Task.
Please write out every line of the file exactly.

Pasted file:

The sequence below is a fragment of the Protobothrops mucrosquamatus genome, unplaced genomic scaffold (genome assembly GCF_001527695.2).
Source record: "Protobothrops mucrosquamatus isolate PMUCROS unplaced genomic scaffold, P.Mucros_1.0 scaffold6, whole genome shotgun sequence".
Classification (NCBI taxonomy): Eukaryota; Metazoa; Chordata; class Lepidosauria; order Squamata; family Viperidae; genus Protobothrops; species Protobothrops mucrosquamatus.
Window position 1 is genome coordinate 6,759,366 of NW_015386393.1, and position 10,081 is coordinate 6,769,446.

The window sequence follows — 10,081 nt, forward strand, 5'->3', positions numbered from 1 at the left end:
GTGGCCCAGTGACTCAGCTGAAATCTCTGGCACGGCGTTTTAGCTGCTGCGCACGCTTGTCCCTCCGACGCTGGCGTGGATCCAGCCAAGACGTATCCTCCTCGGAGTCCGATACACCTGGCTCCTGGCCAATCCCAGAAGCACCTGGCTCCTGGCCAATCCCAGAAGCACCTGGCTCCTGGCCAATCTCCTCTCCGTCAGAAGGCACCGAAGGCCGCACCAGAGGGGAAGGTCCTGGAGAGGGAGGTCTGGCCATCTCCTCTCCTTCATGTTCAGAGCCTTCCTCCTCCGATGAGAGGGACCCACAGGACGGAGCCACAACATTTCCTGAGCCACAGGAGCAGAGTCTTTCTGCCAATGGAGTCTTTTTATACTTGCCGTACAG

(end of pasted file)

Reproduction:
The sequence below is a fragment of the Protobothrops mucrosquamatus genome, unplaced genomic scaffold (genome assembly GCF_001527695.2).
Source record: "Protobothrops mucrosquamatus isolate PMUCROS unplaced genomic scaffold, P.Mucros_1.0 scaffold6, whole genome shotgun sequence".
Classification (NCBI taxonomy): Eukaryota; Metazoa; Chordata; class Lepidosauria; order Squamata; family Viperidae; genus Protobothrops; species Protobothrops mucrosquamatus.
Window position 1 is genome coordinate 6,759,366 of NW_015386393.1, and position 10,081 is coordinate 6,769,446.

The window sequence follows — 10,081 nt, forward strand, 5'->3', positions numbered from 1 at the left end:
GTGGCCCAGTGACTCAGCTGAAATCTCTGGCACGGCGTTTTAGCTGCTGCGCACGCTTGTCCCTCCGACGCTGGCGTGGATCCAGCCAAGACGTATCCTCCTCGGAGTCCGATACACCTGGCTCCTGGCCAATCCCAGAAGCACCTGGCTCCTGGCCAATCCCAGAAGCACCTGGCTCCTGGCCAATCTCCTCTCCGTCAGAAGGCACCGAAGGCCGCACCAGAGGGGAAGGTCCTGGAGAGGGAGGTCTGGCCATCTCCTCTCCTTCATGTTCAGAGCCTTCCTCCTCCGATGAGAGGGACCCACAGGACGGAGCCACAACATTTCCTGAGCCACAGGAGCAGAGTCTTTCTGCCAATGGAGTCTTTTTATACTTGCCGTACAG